The future is always a secret cache of promise and menace. But Spring 2022 finds us in Peterborough awash in a unique flood of unknowns. We are facing two elections: the Ontario provincial vote on June 2 & the municipal election on Oct 24. The ongoing war in Ukraine is upsetting markets and adding to supply chain woes, thereby inflating the prices of everything. Prices for real estate, rent, fuel and food were surging before the war, and now they are going through the roof. Salaries are not keeping up. Homelessness is on the rise. Inflation is climbing.
We are done with the pandemic but the pandemic may not be done with us. Most people are adhering to the guidelines issued by Peterborough Public Health, but a vocal minority refuses to abide by those guidelines. The pro-vaccine / anti-vaccine issue is dividing friends and families.
In 2021, Peterborough had 44 deaths due to opioid overdoes or drug poisoning. As of the end of April, there were 14 additional deaths. Despite progress with a safe consumption site and perhaps a clean drug supply, the opioid crisis is still with us. Many businesses have struggled during the pandemic; some have had to close. Our downtown needs help. And on Saturday, May 21st, our region was hammered by a highly destructive wind storm; some Peterborough residents are still without electricity.
And all of these trends and dilemmas are taking place under the
looming thunderclouds of the climate crisis. The IPCC Report released on February 27, 2022, says “This report is a dire warning on the consequences of inaction…It shows that climate change is a grave and mounting threat to our wellbeing and a healthy planet”.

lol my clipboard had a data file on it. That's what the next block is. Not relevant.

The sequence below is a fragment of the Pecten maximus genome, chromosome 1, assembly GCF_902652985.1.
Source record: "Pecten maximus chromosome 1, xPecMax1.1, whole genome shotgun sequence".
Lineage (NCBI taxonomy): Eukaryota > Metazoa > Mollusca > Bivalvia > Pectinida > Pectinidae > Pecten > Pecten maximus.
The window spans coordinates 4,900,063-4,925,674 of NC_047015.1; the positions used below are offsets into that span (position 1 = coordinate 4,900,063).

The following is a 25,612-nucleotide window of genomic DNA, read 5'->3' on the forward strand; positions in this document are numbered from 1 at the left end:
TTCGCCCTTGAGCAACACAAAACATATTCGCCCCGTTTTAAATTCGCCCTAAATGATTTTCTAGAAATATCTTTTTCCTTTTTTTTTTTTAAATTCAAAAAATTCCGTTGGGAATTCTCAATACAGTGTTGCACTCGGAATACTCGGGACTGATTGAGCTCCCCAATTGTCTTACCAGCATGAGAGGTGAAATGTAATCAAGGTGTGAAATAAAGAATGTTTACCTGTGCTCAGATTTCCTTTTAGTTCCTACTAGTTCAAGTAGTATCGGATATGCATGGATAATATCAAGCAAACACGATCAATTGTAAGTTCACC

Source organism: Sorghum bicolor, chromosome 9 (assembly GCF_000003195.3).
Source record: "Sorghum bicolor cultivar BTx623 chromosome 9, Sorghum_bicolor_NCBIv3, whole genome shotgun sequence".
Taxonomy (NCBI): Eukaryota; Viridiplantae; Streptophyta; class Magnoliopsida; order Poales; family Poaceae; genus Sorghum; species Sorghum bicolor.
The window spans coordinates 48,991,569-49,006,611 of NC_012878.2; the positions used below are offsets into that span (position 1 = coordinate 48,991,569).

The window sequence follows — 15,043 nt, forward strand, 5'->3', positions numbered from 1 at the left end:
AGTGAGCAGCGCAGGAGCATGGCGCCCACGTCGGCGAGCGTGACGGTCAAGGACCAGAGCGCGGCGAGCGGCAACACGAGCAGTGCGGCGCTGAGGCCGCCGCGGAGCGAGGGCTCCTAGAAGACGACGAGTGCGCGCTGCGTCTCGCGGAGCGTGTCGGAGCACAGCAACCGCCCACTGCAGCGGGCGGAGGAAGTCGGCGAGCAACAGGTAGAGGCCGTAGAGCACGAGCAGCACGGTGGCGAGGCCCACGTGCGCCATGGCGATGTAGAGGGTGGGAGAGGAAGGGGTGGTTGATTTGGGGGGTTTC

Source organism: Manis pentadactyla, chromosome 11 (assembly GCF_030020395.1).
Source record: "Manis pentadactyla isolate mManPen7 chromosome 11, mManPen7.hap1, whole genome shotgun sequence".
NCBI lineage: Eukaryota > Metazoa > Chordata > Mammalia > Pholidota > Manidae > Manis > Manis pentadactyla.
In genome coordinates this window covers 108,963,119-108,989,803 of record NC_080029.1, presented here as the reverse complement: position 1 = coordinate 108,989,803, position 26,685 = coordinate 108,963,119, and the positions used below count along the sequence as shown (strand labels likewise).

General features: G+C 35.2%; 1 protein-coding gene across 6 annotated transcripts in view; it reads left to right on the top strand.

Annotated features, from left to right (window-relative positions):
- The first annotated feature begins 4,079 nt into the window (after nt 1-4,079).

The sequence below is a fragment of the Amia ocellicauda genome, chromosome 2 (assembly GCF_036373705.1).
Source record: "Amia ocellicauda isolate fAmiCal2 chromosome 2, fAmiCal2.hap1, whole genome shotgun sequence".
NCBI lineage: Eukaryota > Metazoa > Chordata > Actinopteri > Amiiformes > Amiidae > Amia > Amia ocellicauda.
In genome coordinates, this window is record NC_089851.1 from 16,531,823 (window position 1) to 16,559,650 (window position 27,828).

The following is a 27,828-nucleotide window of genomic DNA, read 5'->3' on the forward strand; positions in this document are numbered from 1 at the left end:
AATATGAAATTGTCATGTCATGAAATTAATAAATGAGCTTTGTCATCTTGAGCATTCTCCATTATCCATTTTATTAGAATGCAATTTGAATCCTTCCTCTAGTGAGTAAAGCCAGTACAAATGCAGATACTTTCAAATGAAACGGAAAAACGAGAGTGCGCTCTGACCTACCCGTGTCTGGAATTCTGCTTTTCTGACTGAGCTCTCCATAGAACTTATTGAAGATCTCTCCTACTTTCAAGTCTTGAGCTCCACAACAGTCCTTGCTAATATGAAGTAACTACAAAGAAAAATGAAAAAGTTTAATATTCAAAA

So many of these issues are far beyond our local control. While we cannot “future-proof” Peterborough against all of these issues, what can we do as a community to play the hand that the immanent future is about to deal us? The future is here right now. And the future always shows up locally first.
Listen to what our guest panel says about the issues we should address in order to improve the resilience of our community and our region. The panel grapples with the issues of poverty, housing insecurity, food insecurity, urban planning, community solidarity and climate disruptions. I need to thank panellists Stephen Wright, Annie Jaeger, Dane Bland and Cheryl Lyon for their enthusiasm and their provocative ideas. This panel discussion was recorded online on Sunday, May 29th.
The two musical interludes in this episode were sourced from the Creative Commons. In order of appearance…Artist: LukHash – Music: “The Other Side”; Artist: Le Conquerant – Music: ” Guitar“